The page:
Post-op checks to be scrapped29th December 2006
Routine post operative check ups on patients six weeks after their surgery could be scrapped as part of efforts to save almost £2bn a year.
The proposals from Primary Care tsar Dr David Colin-Thomé suggest patients could instead opt to see their GP or practice nurse, or alternatively decide they do not need to be seen.
Already many patients choose to see their GP with any concerns following surgery, rather than wait for a six-week check up with their consultant, he said.
The proposal would free up ‘precious’ consultant time enabling them to carry out more surgery and shorten waiting times and meet targets.
In his report, due to be published in January, Dr Colin Thomé, said one in 10 patients fail to turn up for their post-op check up. More than four million appointments were missed last year, costing the NHS £378m.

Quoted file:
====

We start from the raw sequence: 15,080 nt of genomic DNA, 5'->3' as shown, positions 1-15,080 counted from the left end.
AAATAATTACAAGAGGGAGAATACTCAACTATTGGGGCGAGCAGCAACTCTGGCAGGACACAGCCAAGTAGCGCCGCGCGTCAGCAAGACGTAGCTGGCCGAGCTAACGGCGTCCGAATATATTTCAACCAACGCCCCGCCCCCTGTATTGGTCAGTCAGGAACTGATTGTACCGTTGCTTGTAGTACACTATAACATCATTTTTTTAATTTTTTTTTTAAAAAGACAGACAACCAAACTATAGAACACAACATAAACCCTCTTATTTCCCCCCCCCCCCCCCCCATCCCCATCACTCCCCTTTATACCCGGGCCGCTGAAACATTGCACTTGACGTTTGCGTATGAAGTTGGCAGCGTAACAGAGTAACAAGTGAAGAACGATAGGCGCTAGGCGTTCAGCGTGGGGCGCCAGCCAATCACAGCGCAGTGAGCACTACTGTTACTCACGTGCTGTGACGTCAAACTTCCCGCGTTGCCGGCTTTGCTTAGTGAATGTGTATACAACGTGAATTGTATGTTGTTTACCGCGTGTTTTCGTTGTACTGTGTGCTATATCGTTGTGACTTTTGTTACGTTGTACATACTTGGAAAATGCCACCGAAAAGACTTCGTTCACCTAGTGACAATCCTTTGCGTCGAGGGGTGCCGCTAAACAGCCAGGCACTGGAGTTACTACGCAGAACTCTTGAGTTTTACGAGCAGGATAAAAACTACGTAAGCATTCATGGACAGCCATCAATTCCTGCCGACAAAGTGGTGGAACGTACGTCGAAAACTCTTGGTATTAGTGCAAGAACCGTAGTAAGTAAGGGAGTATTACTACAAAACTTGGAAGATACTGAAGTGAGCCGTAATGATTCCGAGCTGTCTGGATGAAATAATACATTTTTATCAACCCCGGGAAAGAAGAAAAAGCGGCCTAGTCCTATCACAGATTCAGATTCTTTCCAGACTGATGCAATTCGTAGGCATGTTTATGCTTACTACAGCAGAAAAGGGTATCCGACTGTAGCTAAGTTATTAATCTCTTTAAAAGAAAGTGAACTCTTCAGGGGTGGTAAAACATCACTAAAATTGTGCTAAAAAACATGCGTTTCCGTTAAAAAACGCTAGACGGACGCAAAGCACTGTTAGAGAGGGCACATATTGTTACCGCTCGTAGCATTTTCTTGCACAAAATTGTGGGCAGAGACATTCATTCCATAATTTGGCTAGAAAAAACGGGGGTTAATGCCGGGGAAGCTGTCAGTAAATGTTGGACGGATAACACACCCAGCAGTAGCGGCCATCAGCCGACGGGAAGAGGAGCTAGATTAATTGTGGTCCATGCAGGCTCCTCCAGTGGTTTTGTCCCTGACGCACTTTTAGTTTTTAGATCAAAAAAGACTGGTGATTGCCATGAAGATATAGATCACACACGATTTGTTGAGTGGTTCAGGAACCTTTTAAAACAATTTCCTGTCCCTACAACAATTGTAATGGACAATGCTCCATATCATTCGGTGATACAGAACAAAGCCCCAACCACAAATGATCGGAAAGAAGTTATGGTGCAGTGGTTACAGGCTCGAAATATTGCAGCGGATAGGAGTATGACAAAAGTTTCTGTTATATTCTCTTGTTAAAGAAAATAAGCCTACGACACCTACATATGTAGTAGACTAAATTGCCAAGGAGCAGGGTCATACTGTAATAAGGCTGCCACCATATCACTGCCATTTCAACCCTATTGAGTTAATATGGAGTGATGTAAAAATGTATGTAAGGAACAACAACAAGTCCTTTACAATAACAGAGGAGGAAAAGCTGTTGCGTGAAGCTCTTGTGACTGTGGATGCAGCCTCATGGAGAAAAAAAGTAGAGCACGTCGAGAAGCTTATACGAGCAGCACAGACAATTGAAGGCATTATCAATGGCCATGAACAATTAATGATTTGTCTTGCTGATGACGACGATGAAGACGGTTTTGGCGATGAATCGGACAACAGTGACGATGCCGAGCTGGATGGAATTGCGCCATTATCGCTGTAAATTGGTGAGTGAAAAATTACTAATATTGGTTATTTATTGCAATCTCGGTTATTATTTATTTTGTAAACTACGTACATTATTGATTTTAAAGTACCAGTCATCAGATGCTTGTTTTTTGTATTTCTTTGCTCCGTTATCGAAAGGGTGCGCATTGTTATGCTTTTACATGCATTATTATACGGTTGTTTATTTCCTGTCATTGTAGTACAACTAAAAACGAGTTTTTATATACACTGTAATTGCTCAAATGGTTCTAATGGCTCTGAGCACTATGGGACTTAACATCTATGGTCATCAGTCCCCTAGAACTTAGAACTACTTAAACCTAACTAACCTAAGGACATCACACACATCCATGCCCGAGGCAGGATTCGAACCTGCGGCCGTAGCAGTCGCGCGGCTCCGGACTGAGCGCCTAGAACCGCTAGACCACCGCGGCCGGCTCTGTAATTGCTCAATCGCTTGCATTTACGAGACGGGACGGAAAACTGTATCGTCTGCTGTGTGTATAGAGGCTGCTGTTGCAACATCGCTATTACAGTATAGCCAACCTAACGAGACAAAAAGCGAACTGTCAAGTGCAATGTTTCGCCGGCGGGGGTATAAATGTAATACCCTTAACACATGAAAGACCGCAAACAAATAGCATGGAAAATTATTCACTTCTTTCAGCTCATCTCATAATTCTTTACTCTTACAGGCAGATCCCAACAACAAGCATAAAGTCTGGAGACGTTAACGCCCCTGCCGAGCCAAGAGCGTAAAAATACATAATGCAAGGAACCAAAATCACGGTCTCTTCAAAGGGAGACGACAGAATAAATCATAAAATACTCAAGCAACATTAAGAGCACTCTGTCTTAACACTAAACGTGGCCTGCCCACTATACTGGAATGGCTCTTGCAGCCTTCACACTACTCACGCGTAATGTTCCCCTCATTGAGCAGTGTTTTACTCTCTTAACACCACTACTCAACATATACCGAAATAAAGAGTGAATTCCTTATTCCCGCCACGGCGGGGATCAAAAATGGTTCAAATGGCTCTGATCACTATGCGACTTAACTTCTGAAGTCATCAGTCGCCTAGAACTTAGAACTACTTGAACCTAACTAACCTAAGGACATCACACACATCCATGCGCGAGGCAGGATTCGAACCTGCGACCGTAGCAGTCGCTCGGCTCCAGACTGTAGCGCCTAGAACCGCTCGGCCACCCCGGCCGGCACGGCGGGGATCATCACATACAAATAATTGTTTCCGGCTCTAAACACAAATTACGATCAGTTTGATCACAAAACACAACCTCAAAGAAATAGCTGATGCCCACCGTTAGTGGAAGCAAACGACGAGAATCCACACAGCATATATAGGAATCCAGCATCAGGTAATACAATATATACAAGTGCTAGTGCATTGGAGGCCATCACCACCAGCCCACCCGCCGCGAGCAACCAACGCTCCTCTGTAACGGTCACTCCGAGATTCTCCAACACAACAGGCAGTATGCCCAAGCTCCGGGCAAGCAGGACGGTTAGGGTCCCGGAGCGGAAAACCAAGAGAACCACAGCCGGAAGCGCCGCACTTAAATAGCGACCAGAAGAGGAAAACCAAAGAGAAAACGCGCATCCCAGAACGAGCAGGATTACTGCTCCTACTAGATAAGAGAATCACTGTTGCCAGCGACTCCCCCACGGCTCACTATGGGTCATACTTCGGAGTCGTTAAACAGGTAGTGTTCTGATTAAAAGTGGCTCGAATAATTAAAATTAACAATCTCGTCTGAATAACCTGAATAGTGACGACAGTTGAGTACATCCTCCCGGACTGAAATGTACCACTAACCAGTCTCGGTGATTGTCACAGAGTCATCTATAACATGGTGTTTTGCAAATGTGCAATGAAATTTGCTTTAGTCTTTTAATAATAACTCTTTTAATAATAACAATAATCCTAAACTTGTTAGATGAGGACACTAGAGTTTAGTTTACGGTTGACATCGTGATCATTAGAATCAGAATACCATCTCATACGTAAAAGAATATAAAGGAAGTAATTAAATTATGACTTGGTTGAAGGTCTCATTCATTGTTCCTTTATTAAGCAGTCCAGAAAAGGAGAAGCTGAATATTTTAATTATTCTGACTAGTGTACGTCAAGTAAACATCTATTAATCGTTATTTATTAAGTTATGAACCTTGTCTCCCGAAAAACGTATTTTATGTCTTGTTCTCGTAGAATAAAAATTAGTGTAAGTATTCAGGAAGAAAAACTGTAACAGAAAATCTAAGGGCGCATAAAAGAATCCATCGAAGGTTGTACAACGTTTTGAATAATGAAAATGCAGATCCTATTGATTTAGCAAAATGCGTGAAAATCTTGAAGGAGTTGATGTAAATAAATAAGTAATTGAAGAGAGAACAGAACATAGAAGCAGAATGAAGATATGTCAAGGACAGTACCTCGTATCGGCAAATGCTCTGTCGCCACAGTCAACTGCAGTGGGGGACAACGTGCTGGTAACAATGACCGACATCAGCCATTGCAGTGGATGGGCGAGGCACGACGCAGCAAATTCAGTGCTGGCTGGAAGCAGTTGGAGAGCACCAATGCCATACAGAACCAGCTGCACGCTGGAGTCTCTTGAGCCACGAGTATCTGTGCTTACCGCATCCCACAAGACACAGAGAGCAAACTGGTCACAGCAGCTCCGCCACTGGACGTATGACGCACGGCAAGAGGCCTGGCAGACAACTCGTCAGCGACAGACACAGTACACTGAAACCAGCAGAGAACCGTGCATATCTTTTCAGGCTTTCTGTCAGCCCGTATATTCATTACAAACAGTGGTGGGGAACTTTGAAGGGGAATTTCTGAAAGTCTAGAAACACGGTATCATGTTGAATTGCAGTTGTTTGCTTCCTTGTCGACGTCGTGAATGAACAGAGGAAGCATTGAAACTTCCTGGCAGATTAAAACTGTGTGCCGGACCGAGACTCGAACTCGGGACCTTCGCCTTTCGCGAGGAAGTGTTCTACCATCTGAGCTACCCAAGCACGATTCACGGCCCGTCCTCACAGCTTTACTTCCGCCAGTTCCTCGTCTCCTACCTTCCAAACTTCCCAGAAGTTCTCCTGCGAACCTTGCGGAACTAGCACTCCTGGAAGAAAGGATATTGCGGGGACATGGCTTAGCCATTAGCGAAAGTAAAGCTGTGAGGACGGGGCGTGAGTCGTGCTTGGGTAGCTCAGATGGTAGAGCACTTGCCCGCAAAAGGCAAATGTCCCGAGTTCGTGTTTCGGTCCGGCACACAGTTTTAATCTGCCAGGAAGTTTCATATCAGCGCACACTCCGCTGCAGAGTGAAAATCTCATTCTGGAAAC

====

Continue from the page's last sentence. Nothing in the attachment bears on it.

The government says the change could save £1.9bn a year.
Under the plans, consultants could choose to follow up patients they were concerned about, or who had high risk of complications.
The move has been met with concerns from campaigners who believe it could compromise continuity of care – potentially putting patient lives at risk.
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